% ln -s functions/midi2.usb0 configs/c.1 % echo dummy_udc.0 > UDC
where dummy_udc.0 is an example case and it differs depending on the system. You can find the UDC instances in /sys/class/udc and pass the found name instead:
% ls /sys/class/udc dummy_udc.0
Now, the MIDI 2.0 gadget device is enabled, and the gadget host creates a new sound card instance containing a UMP rawmidi device by f_midi2 driver:
% cat /proc/asound/cards .... 1 [Gadget ]: f_midi2 - MIDI 2.0 Gadget MIDI 2.0 Gadget
And on the connected host, a similar card should appear, too, but with the card and device names given in the configfs above:
% cat /proc/asound/cards .... 2 [ACMESynth ]: USB-Audio - ACMESynth ACME Enterprises ACMESynth at usb-dummy_hcd.0-1, high speed
You can play a MIDI file on the gadget side:
% aplaymidi -p 20:1 to_host.mid
and this will appear as an input from a MIDI device on the connected host:
% aseqdump -p 20:0 -u 2
Vice versa, a playback on the connected host will work as an input on the gadget, too.
Each Function Block may have different direction and UI-hint, specified via direction and ui_hint attributes. Passing 1 is for input-only, 2 for out-only and 3 for bidirectional (the default value). For example:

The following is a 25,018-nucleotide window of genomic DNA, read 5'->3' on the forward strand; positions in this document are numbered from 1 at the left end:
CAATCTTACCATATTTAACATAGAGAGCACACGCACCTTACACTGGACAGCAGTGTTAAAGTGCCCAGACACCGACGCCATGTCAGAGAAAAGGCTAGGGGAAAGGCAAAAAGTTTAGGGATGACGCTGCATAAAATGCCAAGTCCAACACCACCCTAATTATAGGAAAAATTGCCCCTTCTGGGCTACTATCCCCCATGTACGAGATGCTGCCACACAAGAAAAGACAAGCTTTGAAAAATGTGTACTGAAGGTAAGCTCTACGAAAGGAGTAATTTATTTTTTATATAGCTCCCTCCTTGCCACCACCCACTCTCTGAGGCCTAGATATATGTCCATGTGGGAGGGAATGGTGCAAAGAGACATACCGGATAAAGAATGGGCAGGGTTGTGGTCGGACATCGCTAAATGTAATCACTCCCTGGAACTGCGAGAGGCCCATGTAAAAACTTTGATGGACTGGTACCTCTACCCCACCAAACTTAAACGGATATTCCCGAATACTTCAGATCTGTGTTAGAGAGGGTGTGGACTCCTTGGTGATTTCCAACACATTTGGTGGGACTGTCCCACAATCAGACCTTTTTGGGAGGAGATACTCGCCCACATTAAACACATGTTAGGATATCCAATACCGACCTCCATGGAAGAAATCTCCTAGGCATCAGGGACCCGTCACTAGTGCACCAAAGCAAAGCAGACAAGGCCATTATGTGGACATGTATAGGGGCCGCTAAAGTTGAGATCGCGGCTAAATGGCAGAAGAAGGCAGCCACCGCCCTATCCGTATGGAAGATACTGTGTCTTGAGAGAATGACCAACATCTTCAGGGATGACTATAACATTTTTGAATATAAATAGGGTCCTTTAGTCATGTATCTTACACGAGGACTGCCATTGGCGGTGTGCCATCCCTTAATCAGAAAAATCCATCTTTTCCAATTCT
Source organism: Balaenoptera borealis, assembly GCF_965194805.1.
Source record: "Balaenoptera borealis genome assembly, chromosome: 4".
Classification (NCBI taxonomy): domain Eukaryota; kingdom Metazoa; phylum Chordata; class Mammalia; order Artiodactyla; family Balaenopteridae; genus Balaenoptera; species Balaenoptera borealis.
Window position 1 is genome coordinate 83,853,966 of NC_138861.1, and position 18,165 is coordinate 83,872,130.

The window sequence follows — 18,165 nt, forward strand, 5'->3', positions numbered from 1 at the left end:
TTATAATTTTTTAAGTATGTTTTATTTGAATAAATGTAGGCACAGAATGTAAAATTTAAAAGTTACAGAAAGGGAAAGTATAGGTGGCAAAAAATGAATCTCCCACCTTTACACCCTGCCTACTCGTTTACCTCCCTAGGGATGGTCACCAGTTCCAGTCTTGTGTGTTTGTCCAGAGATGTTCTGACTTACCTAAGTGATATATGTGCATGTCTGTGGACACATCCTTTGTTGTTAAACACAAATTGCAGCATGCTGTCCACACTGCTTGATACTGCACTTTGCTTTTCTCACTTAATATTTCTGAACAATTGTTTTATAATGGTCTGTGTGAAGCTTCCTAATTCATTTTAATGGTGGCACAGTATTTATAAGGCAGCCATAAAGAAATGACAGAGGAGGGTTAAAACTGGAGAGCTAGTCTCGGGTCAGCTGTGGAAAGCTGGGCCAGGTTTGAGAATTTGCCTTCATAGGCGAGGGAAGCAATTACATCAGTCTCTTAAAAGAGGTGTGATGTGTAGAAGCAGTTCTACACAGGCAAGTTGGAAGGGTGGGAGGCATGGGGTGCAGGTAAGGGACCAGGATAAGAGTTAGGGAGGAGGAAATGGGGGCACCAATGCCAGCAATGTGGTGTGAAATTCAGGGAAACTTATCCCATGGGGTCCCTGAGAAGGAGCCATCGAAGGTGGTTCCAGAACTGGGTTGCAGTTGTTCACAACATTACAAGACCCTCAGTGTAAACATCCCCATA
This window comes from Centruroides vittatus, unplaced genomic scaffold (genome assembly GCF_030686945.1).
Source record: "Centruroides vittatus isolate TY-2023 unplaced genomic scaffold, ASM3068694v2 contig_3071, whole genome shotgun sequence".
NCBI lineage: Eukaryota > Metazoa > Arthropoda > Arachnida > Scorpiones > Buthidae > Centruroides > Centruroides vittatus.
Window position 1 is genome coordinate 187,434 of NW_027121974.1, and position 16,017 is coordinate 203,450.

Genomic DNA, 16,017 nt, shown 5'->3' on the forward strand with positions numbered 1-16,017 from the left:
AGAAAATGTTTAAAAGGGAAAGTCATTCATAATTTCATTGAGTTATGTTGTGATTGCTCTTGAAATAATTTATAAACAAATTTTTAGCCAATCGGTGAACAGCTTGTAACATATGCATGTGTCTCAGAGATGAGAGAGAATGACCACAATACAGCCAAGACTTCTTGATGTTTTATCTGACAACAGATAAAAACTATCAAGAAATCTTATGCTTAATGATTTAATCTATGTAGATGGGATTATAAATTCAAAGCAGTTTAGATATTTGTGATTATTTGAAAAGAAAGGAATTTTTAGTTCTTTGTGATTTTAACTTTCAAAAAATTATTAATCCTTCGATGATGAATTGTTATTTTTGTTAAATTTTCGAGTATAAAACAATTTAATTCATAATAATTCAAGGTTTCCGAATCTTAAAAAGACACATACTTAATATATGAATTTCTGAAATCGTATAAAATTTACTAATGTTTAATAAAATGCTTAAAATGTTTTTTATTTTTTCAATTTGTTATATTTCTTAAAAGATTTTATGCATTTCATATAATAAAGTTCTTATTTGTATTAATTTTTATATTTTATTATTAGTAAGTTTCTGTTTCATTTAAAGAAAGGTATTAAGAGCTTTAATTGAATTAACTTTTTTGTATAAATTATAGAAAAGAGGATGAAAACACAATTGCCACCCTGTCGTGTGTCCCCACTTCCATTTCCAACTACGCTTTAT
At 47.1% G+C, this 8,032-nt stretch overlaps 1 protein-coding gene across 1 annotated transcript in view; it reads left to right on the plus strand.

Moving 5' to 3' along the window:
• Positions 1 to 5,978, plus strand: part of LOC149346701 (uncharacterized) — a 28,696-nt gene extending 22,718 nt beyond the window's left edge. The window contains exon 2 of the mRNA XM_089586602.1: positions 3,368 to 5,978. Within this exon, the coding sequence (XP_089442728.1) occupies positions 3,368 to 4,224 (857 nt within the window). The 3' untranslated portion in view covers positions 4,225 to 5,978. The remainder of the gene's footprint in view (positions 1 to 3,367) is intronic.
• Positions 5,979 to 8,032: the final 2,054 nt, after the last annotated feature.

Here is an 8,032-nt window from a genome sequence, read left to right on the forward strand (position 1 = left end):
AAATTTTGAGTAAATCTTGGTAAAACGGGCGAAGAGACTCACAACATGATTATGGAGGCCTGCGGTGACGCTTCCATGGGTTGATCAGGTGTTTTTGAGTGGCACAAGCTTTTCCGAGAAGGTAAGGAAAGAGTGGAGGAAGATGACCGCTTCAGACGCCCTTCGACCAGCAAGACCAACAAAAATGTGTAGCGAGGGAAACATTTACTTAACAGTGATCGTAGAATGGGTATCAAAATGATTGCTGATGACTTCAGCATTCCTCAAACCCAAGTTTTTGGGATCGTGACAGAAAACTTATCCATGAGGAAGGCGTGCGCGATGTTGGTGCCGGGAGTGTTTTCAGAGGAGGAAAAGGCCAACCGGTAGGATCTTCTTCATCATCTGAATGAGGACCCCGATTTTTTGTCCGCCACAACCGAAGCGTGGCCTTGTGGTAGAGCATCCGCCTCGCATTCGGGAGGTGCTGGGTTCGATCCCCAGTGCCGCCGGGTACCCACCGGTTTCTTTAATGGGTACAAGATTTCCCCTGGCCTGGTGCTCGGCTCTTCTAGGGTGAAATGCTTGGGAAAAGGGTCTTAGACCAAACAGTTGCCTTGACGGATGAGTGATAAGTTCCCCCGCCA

% echo 2 > functions/midi2.usb0/ep.0/block.0/direction % echo 2 > functions/midi2.usb0/ep.0/block.0/ui_hint
When you need more than one Function Blocks, you can create subdirectories block.1, block.2, etc dynamically, and configure them in the configuration procedure above before linking. For example, to create a second Function Block for a keyboard:
% mkdir functions/midi2.usb0/ep.0/block.1 % echo "Keyboard" > functions/midi2.usb0/ep.0/block.1/name % echo 1 > functions/midi2.usb0/ep.0/block.1/first_group % echo 1 > functions/midi2.usb0/ep.0/block.1/num_groups % echo 1 > functions/midi2.usb0/ep.0/block.1/direction % echo 1 > functions/midi2.usb0/ep.0/block.1/ui_hint
The block.* subdirectories can be removed dynamically, too (except for block.0 which is persistent).